Anthony Samad: Jackie Robinson showed us that blacks and whites could co-exist on the same intellectual, emotional and physical planes. America had to see it before they could “see it.”
Walter Brasch: Slagheap World Airlines announced that in the spirit of national cost cutting, it would cut back its cockpit crew to one pilot and eliminate flight attendants, meals, and life rafts. “This way,” said the president, “we won’t have to penalize our loyal stockholders by lowering our return on investment.”
Leonard Isenberg: What motivates me is something rather positive and comes from the fact that I am a product of what was best at LAUSD from 1952 until 1964, where I got an excellent education.
Sharon Kyle: Either large segments of the American population suddenly decided to engage in criminal activity or there were changes in sentencing law and prison policy that dramatically increased America’s prison population. Whatever the reason, states are spending more on prisons and less on higher education.
Lilian Taiz: It is tragic for all of us to have university leaders who think it’s good enough to follow the path of least resistance. In the change from fees to “tuition,” CSU leaders send a defeatist message that, oh well, there’s no money, too bad, we’ll let elected leaders off the hook and manage by shifting the cost to the students and their families.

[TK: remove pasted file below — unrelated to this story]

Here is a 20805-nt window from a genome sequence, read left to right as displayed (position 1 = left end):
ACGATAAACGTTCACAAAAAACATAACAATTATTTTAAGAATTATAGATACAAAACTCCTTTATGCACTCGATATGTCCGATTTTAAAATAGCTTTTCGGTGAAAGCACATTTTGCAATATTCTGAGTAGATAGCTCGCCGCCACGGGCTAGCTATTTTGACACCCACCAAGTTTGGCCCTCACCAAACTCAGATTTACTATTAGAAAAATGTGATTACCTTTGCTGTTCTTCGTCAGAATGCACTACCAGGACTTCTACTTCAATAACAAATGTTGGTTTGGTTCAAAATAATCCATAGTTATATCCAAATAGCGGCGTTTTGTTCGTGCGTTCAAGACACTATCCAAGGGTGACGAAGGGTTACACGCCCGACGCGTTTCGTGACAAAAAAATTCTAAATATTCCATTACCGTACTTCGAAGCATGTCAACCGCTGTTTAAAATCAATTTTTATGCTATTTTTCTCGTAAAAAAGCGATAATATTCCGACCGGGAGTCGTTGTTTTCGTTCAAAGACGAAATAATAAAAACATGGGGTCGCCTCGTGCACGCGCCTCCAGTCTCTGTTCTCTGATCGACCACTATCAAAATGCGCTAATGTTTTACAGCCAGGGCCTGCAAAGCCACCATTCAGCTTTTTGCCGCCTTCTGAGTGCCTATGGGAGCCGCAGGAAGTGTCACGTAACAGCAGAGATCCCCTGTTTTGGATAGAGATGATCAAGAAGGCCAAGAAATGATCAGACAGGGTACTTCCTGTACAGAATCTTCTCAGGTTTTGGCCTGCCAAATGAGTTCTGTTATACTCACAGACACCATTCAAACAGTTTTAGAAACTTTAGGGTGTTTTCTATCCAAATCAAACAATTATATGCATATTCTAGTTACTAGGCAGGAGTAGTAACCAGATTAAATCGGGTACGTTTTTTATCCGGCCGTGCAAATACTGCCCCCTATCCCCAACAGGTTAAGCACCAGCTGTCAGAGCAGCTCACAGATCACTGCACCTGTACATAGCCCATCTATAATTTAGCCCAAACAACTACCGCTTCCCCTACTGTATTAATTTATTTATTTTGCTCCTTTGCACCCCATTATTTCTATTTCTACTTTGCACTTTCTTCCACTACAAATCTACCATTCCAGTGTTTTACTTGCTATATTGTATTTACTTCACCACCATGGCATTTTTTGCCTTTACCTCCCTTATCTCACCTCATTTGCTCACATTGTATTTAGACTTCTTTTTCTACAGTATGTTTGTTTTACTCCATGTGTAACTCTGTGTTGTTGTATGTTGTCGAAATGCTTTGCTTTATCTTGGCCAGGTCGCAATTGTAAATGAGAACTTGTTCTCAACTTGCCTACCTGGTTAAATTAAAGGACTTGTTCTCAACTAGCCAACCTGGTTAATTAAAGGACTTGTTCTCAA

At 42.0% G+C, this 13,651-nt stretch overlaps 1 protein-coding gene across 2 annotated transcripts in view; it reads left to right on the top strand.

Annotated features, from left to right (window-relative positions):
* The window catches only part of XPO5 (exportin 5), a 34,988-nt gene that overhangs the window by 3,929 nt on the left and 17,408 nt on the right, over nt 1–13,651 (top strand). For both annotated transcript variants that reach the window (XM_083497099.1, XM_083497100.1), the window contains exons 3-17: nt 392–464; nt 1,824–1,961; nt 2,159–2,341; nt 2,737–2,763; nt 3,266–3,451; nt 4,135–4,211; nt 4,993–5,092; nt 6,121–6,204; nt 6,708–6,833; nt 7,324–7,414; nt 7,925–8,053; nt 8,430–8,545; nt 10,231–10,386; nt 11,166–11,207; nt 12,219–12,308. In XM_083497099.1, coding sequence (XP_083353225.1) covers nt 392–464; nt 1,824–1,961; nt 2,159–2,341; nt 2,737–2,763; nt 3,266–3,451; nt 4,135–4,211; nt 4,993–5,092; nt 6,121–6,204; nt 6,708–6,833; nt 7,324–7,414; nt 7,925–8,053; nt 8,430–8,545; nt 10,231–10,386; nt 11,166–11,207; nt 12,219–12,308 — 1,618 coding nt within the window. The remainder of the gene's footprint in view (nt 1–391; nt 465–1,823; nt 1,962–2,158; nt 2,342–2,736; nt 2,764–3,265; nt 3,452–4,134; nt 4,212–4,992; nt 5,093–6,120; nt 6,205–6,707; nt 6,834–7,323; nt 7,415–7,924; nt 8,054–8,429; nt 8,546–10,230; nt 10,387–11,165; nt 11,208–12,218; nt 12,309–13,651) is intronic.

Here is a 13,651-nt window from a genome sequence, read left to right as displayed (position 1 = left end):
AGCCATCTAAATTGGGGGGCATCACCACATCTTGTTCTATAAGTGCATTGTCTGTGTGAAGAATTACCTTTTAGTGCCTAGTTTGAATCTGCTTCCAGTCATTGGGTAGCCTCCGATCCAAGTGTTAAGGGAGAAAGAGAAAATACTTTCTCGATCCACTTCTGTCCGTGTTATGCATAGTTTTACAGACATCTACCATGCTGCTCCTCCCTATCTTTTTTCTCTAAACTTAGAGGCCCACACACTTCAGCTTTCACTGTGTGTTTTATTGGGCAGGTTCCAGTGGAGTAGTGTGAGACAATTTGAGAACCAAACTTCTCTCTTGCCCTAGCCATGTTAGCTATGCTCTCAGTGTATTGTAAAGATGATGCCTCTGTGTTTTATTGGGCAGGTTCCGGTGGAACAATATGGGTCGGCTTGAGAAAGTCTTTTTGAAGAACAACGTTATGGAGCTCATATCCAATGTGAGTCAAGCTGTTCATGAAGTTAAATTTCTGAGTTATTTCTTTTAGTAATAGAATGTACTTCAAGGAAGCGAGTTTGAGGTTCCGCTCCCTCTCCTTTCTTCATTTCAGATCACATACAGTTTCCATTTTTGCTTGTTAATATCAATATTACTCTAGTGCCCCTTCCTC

Randy Shaw: Few actions are more despicable than a multi-millionaire promoting making life worse for the very poor. Yet that’s what California Republican Governor candidate Meg Whitman is doing to get votes, even arguing that our lowest-income families should be removed from welfare altogether after two years.
Joseph Palermo: Any institution that calls itself a “university” yet tells its enrollment officers to “burrow” down deep into the “pain” of its students with the aim of hooking them into government-subsidized debt to rake in the profits not only doesn’t deserve to be accredited, but should be barred from having any access to federal student aid programs.
Harry Mok: More than 3,000 youth in California age out of the foster care system every year without having a permanent family to support them. Nationally, studies have shown that just 7 to 13 percent of foster youth pursue higher education. Of those who do go to college, only 2 percent obtain a bachelor’s degree, compared with 24 percent for the general population, according to a Casey Family Programs report.